What an Ebola cleanup would look like in your home

Biohazard teams ready for Ebola response

CHARLOTTE, N.C. -- If the Ebola virus spreads to the greater Charlotte area and requires the decontamination of a home, apartment, business or airplane, a local biohazard specialist says his team is ready to handle the situation if they are called to help.

Some of the lasting images of Ebola in the United States are protective suits decontaminating the homes of Ebola patients.

"I'm going to be that guy," said Mark Fagala, who owns Fagala Biohazard Specialist in Gaston County.

"We have the experience and expertise to go in confidently and decontaminate this virus."

And they have the protective suits.

Employee Robert Heussy showed us the gear. He, too, would handle Ebola decontamination if called.

"Nothing can pass through the seams of our gloves or our boots, nothing can pass through," Heussy said.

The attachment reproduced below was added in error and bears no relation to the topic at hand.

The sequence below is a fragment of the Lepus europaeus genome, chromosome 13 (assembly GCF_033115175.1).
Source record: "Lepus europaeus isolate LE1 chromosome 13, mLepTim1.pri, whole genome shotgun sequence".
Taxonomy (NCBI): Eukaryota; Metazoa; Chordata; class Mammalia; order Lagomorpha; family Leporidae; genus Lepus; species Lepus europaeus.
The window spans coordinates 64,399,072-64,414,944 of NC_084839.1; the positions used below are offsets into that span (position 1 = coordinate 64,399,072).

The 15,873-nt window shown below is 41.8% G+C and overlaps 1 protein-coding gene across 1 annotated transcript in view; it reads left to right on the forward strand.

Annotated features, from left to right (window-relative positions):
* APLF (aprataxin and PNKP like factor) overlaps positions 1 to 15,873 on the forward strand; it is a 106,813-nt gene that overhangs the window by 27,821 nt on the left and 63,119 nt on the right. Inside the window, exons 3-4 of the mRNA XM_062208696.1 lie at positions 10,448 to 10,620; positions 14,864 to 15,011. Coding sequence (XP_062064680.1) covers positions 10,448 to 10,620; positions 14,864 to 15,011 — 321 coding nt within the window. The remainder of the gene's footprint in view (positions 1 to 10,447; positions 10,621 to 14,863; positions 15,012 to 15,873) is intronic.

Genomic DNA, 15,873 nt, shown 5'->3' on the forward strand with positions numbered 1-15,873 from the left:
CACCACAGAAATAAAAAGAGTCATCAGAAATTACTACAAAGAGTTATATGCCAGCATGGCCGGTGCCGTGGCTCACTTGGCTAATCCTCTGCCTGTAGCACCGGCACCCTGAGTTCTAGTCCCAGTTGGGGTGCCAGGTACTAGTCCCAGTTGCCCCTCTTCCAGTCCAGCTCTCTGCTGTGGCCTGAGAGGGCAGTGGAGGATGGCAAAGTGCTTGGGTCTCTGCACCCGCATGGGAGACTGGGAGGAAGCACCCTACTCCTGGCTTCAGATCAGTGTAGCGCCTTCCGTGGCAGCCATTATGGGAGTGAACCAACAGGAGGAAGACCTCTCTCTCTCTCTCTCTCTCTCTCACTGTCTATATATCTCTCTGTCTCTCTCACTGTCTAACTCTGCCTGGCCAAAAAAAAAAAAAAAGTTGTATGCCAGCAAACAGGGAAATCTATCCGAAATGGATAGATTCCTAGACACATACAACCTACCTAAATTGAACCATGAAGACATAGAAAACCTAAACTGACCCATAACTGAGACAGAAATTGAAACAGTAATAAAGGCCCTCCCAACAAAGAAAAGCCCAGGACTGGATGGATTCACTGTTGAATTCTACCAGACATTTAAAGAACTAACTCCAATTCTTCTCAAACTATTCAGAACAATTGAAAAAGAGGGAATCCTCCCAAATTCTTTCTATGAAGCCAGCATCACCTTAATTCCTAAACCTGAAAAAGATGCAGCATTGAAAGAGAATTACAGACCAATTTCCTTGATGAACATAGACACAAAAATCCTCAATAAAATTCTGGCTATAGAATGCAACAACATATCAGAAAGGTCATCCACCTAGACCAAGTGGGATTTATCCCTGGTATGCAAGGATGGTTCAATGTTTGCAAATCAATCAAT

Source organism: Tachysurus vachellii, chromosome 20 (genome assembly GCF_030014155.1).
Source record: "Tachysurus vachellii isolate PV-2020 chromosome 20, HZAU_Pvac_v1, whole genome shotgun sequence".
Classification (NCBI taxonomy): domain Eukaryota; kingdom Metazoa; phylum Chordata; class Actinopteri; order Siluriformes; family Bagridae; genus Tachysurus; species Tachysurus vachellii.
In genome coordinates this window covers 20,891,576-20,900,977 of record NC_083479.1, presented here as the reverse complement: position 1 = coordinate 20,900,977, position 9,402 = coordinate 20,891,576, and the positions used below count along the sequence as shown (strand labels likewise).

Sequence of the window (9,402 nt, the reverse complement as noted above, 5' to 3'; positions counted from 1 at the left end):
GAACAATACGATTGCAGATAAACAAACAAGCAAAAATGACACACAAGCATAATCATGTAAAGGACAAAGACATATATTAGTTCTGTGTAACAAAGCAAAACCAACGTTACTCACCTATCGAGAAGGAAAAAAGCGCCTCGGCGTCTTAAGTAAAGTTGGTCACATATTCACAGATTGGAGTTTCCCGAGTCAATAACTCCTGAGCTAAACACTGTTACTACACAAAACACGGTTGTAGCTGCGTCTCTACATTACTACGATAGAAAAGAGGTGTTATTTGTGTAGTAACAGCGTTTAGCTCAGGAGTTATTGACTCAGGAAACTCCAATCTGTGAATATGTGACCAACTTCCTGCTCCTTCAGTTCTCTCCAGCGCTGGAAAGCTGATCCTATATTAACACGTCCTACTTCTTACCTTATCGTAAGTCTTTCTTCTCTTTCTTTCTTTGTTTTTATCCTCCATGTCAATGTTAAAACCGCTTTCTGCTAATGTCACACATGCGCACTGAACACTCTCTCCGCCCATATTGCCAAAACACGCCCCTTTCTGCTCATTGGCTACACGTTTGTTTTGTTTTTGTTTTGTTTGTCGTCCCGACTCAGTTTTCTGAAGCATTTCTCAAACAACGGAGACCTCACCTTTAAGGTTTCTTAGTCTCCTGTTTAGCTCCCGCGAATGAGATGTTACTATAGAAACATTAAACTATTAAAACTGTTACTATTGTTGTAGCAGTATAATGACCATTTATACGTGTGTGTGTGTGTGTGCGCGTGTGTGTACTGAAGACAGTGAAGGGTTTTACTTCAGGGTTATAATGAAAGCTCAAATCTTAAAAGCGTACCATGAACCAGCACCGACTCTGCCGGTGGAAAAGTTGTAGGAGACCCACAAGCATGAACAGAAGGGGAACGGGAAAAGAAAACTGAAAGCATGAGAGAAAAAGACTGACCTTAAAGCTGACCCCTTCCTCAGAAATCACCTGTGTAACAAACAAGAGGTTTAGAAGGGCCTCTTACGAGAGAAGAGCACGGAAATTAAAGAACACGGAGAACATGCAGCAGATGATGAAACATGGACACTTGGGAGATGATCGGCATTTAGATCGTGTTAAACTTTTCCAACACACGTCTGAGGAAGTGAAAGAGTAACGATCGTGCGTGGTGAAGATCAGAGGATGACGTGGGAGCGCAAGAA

Fagala says killing the Ebola virus is done by spraying and fogging chemicals which kill the deadly virus.

"You spray your chemicals, you let it sit there and dwell and do its job as a chemical."

That sit and dwell time is at least 15-20 minutes, he said.

"The best way is to incinerate it."

Even with a truck full of tricks of the trade and 26 years in the biohazard business, Fagala says he would carry a healthy bit of fear with him into an Ebola contamination site.

"You have to have an element of being afraid of what you're dealing with. Is that going to stop me? Absolutely not."

The Charlotte Fire Department's Hazardous Materials Response Team would work with the Mecklenburg County Health Department to isolate any Ebola-infected scene in the Charlotte area.

National, state and local agencies would coordinate Ebola decontamination. States also have lists of biohazard contractors like Fagala who can respond.


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